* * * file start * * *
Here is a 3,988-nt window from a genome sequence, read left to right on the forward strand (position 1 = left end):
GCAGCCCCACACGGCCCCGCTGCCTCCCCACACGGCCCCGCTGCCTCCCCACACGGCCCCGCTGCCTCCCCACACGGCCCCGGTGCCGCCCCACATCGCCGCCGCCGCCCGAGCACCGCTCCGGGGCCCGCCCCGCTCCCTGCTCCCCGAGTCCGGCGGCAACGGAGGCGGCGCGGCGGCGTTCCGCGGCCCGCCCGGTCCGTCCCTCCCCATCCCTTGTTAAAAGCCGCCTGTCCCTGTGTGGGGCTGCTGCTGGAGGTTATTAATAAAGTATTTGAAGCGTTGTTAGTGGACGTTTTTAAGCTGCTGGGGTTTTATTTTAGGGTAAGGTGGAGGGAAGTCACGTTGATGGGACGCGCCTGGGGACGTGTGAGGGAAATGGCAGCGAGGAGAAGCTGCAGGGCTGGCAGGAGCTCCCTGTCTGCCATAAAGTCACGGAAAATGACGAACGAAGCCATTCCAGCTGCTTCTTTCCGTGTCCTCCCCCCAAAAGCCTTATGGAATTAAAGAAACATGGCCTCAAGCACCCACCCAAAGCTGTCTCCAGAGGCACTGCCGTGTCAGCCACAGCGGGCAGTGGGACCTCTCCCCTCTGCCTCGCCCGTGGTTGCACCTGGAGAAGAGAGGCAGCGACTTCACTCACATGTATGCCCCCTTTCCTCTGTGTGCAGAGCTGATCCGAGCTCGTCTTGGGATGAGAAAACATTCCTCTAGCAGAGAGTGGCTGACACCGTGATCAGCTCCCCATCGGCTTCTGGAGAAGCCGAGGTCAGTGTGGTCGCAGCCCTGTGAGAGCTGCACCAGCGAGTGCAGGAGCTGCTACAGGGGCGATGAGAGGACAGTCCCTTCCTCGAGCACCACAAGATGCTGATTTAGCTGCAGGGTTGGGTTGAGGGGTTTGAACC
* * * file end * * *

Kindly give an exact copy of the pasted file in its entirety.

Here is a 3,988-nt window from a genome sequence, read left to right on the forward strand (position 1 = left end):
GCAGCCCCACACGGCCCCGCTGCCTCCCCACACGGCCCCGCTGCCTCCCCACACGGCCCCGCTGCCTCCCCACACGGCCCCGGTGCCGCCCCACATCGCCGCCGCCGCCCGAGCACCGCTCCGGGGCCCGCCCCGCTCCCTGCTCCCCGAGTCCGGCGGCAACGGAGGCGGCGCGGCGGCGTTCCGCGGCCCGCCCGGTCCGTCCCTCCCCATCCCTTGTTAAAAGCCGCCTGTCCCTGTGTGGGGCTGCTGCTGGAGGTTATTAATAAAGTATTTGAAGCGTTGTTAGTGGACGTTTTTAAGCTGCTGGGGTTTTATTTTAGGGTAAGGTGGAGGGAAGTCACGTTGATGGGACGCGCCTGGGGACGTGTGAGGGAAATGGCAGCGAGGAGAAGCTGCAGGGCTGGCAGGAGCTCCCTGTCTGCCATAAAGTCACGGAAAATGACGAACGAAGCCATTCCAGCTGCTTCTTTCCGTGTCCTCCCCCCAAAAGCCTTATGGAATTAAAGAAACATGGCCTCAAGCACCCACCCAAAGCTGTCTCCAGAGGCACTGCCGTGTCAGCCACAGCGGGCAGTGGGACCTCTCCCCTCTGCCTCGCCCGTGGTTGCACCTGGAGAAGAGAGGCAGCGACTTCACTCACATGTATGCCCCCTTTCCTCTGTGTGCAGAGCTGATCCGAGCTCGTCTTGGGATGAGAAAACATTCCTCTAGCAGAGAGTGGCTGACACCGTGATCAGCTCCCCATCGGCTTCTGGAGAAGCCGAGGTCAGTGTGGTCGCAGCCCTGTGAGAGCTGCACCAGCGAGTGCAGGAGCTGCTACAGGGGCGATGAGAGGACAGTCCCTTCCTCGAGCACCACAAGATGCTGATTTAGCTGCAGGGTTGGGTTGAGGGGTTTGAACC